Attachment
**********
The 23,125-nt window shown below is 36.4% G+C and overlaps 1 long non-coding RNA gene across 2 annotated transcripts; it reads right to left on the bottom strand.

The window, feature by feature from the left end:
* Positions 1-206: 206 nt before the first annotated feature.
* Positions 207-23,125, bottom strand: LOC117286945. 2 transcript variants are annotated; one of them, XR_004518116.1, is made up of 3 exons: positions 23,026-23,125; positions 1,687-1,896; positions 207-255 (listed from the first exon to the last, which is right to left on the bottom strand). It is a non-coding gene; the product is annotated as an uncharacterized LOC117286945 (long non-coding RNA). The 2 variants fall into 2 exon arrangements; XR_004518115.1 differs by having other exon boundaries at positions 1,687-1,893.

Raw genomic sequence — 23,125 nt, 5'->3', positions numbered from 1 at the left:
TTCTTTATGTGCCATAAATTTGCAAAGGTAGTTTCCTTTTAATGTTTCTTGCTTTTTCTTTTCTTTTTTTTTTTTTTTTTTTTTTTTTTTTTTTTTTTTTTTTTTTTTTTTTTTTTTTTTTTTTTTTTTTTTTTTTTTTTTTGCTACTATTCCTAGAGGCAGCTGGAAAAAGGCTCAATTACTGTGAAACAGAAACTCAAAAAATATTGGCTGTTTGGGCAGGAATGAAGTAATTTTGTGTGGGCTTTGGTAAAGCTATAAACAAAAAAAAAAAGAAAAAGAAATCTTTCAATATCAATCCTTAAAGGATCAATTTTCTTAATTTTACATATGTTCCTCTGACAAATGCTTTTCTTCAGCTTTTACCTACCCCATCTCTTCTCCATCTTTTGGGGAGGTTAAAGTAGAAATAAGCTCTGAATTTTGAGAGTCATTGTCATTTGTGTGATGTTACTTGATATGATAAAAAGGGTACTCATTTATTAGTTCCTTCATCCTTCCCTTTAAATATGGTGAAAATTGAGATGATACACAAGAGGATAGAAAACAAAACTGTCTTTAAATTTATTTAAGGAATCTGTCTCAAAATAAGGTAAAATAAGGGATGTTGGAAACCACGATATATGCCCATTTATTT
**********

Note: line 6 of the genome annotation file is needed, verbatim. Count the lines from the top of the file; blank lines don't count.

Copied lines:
TTCTTTATGTGCCATAAATTTGCAAAGGTAGTTTCCTTTTAATGTTTCTTGCTTTTTCTTTTCTTTTTTTTTTTTTTTTTTTTTTTTTTTTTTTTTTTTTTTTTTTTTTTTTTTTTTTTTTTTTTTTTTTTTTTTTTTTTTTGCTACTATTCCTAGAGGCAGCTGGAAAAAGGCTCAATTACTGTGAAACAGAAACTCAAAAAATATTGGCTGTTTGGGCAGGAATGAAGTAATTTTGTGTGGGCTTTGGTAAAGCTATAAACAAAAAAAAAAAGAAAAAGAAATCTTTCAATATCAATCCTTAAAGGATCAATTTTCTTAATTTTACATATGTTCCTCTGACAAATGCTTTTCTTCAGCTTTTACCTACCCCATCTCTTCTCCATCTTTTGGGGAGGTTAAAGTAGAAATAAGCTCTGAATTTTGAGAGTCATTGTCATTTGTGTGATGTTACTTGATATGATAAAAAGGGTACTCATTTATTAGTTCCTTCATCCTTCCCTTTAAATATGGTGAAAATTGAGATGATACACAAGAGGATAGAAAACAAAACTGTCTTTAAATTTATTTAAGGAATCTGTCTCAAAATAAGGTAAAATAAGGGATGTTGGAAACCACGATATATGCCCATTTATTT